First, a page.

Open Enrollment Period: Why It's So Important for Health Insurance
Each year the Affordable Care Act (ACA) – the government sponsored health insurance exchanges offering private coverage to just about everyone – hold an open enrollment period.
This is a window during which you may apply for coverage on the exchanges if you do not currently have health insurance.
Why is the open enrollment period so important for health insurance? And what happens if you are unable to apply within the time limits?
What Does the Open Enrollment Period Mean?
Ever since the ACA became law, the health insurance exchanges have been open from November 1 through December 15 of each year as an open enrollment period.
Anyone can enroll in health insurance coverage without any special circumstances or requirements.
In 2020, for instance, the open enrollment period runs from Sunday, November 1 through Tuesday, December 15.
During the open enrollment period, you’re eligible to obtain health insurance coverage on the marketplace if you are a U.S. citizen or national, you live in the US, and you’re not incarcerated.
Put another way, the health insurance exchanges are available to provide health insurance for the general population.
This takes in anyone who is not covered by Medicare or an employer-sponsored plan.
How Does Open Enrollment Apply to Employer Health Insurance?
The open enrollment period for the health insurance marketplace does not apply to employer-sponsored health insurance plans.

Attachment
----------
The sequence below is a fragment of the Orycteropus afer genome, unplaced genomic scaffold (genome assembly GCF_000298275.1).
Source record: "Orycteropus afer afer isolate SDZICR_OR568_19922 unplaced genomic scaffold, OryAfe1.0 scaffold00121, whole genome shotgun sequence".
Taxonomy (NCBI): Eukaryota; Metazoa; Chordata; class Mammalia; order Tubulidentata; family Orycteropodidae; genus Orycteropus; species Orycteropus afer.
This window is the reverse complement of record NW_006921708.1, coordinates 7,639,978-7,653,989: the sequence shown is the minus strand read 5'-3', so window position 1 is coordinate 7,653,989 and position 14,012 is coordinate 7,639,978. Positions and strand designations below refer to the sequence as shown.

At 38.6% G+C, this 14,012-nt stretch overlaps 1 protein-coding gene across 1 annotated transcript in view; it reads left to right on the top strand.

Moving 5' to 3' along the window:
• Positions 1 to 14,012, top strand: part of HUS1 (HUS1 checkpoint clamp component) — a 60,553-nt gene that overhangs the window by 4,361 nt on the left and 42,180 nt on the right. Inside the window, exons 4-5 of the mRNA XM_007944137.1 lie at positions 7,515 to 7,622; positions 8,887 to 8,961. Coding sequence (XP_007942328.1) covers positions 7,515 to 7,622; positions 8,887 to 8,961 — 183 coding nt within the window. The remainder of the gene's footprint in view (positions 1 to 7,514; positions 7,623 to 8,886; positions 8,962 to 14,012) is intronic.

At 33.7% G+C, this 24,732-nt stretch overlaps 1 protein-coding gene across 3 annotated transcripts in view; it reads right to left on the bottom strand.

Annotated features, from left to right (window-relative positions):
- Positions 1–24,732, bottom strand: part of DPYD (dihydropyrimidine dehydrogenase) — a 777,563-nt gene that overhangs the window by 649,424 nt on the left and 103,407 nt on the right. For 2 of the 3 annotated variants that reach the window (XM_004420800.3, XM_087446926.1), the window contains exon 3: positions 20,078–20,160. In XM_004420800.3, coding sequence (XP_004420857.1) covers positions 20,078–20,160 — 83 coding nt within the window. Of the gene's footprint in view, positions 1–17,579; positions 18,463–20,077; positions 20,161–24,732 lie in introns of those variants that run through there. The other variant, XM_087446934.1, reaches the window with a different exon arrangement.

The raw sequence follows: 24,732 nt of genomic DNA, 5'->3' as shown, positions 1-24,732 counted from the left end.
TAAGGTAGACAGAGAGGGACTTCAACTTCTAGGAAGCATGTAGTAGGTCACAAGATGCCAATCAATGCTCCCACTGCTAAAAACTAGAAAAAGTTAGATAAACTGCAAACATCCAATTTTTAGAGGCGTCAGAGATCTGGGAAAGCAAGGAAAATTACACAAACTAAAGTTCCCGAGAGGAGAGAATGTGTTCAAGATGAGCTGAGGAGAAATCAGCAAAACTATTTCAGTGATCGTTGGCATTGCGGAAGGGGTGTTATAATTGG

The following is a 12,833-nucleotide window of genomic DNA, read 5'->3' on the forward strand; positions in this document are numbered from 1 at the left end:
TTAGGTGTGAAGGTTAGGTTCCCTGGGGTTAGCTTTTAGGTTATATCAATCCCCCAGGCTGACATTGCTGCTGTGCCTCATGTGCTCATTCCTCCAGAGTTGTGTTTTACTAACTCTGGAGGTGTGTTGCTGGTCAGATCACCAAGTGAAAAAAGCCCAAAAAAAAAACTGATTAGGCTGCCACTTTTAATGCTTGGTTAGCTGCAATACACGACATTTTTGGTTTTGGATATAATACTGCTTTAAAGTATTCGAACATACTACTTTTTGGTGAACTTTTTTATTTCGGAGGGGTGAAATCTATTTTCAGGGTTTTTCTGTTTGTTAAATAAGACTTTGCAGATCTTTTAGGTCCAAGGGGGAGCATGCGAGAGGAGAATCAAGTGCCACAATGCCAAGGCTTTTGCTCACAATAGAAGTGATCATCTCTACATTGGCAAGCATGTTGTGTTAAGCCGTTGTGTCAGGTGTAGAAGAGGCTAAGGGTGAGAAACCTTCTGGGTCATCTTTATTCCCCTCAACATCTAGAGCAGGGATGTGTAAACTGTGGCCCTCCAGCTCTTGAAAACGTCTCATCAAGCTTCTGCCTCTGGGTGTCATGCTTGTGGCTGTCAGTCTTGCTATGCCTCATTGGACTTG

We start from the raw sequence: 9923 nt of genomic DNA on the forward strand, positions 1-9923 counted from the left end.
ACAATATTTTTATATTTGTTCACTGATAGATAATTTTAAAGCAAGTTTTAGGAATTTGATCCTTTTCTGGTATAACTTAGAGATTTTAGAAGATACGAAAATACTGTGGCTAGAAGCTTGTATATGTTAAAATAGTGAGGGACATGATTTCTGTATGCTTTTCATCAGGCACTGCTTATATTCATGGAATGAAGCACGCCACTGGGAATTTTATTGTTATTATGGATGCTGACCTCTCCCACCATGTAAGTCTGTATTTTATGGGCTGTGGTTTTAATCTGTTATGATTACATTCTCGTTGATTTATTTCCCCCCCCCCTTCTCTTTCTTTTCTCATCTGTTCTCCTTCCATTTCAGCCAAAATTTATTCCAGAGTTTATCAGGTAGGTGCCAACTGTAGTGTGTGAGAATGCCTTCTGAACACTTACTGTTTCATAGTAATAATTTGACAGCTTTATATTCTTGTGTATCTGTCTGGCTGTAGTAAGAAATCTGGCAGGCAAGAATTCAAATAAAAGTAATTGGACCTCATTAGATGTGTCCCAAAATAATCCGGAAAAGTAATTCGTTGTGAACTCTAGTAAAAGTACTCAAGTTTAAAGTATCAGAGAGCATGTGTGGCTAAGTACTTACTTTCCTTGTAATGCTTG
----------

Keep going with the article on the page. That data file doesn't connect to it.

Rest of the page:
Instead, each employer-sponsored plan has its own specific enrollment dates.
For example, some employers may provide coverage on the first day of employment, though this is a rare arrangement.
More typically, a new employee will have to go through a waiting period before he or she is eligible to apply.
This can be anywhere from 30 days to six months after employment begins.
If you are currently employed and covered by an employer-sponsored health insurance plan, your coverage will automatically renew unless you intentionally opt out or fail to select a new coverage option after the employer has changed insurance carriers.
The waiting period applies only to new employees.
How Does Open Enrollment Apply to Marketplace Plans that You Buy on Your Own?
If you’re already enrolled in a marketplace plan open enrollment does not apply to you, so long as you renew your existing coverage by the required date of the plan.
However, if you are currently uncovered by a health insurance plan, you will need to apply for a marketplace plan during the open enrollment window.